Excerpt from the "airport section" of the electronic novel
The Watcher's Ability to Interfere
by Karl-Erik Tallmo (published in 1992)1
When the bus reached the crest of the hill, the gigantic, shiny aluminum airport terminal building with its sign "ARLANDA INTERNATIONAL," spread out before the gaze of the passengers, taking form just as a drop of mercury that stabilizes, becoming completely still within its surface tension; it was like a topological crescendo,* [hyperlink to note: This landscape, which had for centuries consisted only of agriculture's ever-changing fields of color, of sharp bands of green forests against the horizon or, in the most dramatic of cases, perhaps a red painted barn, had now been graced with a gleaming collection of matter, which most closely resembled a hole.] a culmination of brass and cymbals in a chord that held both harmony and dissonance. Peter already had the foretaste of homecoming; with recreated eyes he saw his hometown from the viewpoint of an experienced traveler, and this feeling was as encompassing as the sheets of rain that the bus produced during its quick, routine passing of other vehicles.
At the check-in counter he closed out the din of his fellow passengers by concentrating fully on the incredibly casual woman in the blue* [hyperbook function: a random association to the word "blue"] uniform, who exuded the kind of false maturity found in imported fruit that had ripened in domestic warehouses.* [link to margin pop-up note: A sort of eroticism that had been deep frozen through habitual smiling and a servility, combined with the authority accorded to a clearly defined area.]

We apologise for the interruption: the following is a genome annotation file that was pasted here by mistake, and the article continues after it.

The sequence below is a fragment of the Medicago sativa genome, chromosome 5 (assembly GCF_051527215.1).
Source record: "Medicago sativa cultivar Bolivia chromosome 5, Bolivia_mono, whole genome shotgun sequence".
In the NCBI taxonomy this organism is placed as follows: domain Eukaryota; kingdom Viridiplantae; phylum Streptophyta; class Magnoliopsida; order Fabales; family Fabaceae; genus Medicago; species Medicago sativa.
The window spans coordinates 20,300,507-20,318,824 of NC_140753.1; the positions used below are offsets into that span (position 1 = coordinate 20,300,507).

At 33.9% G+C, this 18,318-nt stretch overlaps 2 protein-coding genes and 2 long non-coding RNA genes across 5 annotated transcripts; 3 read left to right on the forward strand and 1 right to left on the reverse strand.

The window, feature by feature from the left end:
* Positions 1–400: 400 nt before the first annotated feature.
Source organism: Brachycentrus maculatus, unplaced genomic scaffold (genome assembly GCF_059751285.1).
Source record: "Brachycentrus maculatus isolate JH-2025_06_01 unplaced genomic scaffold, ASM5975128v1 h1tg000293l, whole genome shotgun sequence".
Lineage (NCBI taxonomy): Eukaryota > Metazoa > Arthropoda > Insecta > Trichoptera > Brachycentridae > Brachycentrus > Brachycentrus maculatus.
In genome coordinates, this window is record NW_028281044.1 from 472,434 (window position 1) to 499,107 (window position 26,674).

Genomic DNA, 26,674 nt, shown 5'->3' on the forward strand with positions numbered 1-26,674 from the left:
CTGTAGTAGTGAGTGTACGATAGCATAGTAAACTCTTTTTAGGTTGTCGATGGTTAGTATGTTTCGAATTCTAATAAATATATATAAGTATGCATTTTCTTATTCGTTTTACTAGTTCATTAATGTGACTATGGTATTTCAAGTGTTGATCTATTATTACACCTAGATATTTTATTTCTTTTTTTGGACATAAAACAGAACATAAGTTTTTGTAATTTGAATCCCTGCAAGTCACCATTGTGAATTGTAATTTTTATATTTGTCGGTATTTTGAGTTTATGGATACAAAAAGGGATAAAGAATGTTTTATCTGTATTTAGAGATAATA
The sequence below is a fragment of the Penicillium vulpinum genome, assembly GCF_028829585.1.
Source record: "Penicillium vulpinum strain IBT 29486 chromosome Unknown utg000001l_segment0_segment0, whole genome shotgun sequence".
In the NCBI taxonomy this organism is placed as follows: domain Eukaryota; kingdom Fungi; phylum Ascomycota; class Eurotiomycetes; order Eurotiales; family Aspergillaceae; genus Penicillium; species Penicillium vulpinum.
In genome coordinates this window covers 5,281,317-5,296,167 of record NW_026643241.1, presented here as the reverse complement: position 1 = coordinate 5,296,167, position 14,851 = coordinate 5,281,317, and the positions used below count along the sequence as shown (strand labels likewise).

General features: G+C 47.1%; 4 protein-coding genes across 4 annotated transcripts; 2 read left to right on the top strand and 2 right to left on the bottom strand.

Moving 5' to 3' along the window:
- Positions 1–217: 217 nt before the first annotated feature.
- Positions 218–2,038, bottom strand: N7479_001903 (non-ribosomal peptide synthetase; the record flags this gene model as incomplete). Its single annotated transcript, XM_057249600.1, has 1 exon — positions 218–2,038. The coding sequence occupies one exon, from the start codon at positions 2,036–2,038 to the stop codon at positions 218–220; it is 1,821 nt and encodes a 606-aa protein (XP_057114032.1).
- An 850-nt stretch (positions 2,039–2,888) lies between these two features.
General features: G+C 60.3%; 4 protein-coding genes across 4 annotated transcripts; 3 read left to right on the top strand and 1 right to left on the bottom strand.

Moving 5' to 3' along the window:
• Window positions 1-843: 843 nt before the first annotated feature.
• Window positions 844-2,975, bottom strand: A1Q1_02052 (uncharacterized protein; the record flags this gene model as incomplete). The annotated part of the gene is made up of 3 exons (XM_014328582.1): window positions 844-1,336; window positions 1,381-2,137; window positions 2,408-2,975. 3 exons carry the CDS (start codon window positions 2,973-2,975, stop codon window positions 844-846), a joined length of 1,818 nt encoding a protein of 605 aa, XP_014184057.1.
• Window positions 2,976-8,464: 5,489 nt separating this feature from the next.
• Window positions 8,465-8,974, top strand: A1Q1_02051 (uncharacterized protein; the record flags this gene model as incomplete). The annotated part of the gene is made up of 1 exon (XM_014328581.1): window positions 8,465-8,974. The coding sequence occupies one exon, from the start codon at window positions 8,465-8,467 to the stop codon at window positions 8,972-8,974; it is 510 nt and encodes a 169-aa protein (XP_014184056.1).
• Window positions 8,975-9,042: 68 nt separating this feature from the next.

Unresistingly Peter allowed that which happened to happen, he passively let himself be conveyed with the flow of directional signs, over the stone floors, past the glass enclosed shops and food stands. It invoked in him a sort of tenuous peace, the sort one experiences when a long expected catastrophe finally happens, allowing one to calmly wander off into a sort of comforting darkness, without the need for any form of intervention, because an attempt to that end would already be too late. His actions had nothing to do with an urge to travel.
With disgust, he allowed himself to be sucked through a door which, with mechanical hospitality, opened when he pushed his foot against a rubber pad. Inside this luxury convenience store people crowded, plastic shopping baskets in hand, all with the look of having cajoled extra value coupons under a system of rationing. Here, in this special zone, a completely different legislative climate prevailed, a local high pressure of freedom on parole. Peter walked passed the cognac shelf and didn't even look at the good wines; he refused to acknowledge these good friends in such company.*